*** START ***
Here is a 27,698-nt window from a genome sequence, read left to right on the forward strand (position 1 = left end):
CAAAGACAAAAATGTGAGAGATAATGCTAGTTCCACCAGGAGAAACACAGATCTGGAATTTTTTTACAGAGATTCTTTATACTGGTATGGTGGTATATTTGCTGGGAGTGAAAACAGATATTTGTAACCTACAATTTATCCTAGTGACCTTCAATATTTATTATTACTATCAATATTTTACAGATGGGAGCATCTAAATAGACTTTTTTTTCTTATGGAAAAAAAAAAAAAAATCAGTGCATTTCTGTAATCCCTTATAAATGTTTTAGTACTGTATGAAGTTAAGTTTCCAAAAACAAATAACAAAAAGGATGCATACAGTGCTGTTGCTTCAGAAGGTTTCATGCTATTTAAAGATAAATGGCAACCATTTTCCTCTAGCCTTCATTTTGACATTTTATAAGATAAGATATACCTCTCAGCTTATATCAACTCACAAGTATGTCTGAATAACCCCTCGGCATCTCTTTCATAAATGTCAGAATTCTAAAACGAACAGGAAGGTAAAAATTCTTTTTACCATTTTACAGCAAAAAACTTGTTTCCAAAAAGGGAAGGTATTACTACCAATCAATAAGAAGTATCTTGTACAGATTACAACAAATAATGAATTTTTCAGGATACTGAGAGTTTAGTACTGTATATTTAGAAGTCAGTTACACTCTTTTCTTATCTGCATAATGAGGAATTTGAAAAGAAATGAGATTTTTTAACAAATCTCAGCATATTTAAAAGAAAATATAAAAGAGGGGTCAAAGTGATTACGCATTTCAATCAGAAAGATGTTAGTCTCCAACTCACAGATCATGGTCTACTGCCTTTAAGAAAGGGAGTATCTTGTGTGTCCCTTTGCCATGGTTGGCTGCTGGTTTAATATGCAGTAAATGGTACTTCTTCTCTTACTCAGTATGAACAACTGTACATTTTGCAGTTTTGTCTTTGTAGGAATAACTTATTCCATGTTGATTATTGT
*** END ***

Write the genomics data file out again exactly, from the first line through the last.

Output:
Here is a 27,698-nt window from a genome sequence, read left to right on the forward strand (position 1 = left end):
CAAAGACAAAAATGTGAGAGATAATGCTAGTTCCACCAGGAGAAACACAGATCTGGAATTTTTTTACAGAGATTCTTTATACTGGTATGGTGGTATATTTGCTGGGAGTGAAAACAGATATTTGTAACCTACAATTTATCCTAGTGACCTTCAATATTTATTATTACTATCAATATTTTACAGATGGGAGCATCTAAATAGACTTTTTTTTCTTATGGAAAAAAAAAAAAAAATCAGTGCATTTCTGTAATCCCTTATAAATGTTTTAGTACTGTATGAAGTTAAGTTTCCAAAAACAAATAACAAAAAGGATGCATACAGTGCTGTTGCTTCAGAAGGTTTCATGCTATTTAAAGATAAATGGCAACCATTTTCCTCTAGCCTTCATTTTGACATTTTATAAGATAAGATATACCTCTCAGCTTATATCAACTCACAAGTATGTCTGAATAACCCCTCGGCATCTCTTTCATAAATGTCAGAATTCTAAAACGAACAGGAAGGTAAAAATTCTTTTTACCATTTTACAGCAAAAAACTTGTTTCCAAAAAGGGAAGGTATTACTACCAATCAATAAGAAGTATCTTGTACAGATTACAACAAATAATGAATTTTTCAGGATACTGAGAGTTTAGTACTGTATATTTAGAAGTCAGTTACACTCTTTTCTTATCTGCATAATGAGGAATTTGAAAAGAAATGAGATTTTTTAACAAATCTCAGCATATTTAAAAGAAAATATAAAAGAGGGGTCAAAGTGATTACGCATTTCAATCAGAAAGATGTTAGTCTCCAACTCACAGATCATGGTCTACTGCCTTTAAGAAAGGGAGTATCTTGTGTGTCCCTTTGCCATGGTTGGCTGCTGGTTTAATATGCAGTAAATGGTACTTCTTCTCTTACTCAGTATGAACAACTGTACATTTTGCAGTTTTGTCTTTGTAGGAATAACTTATTCCATGTTGATTATTGT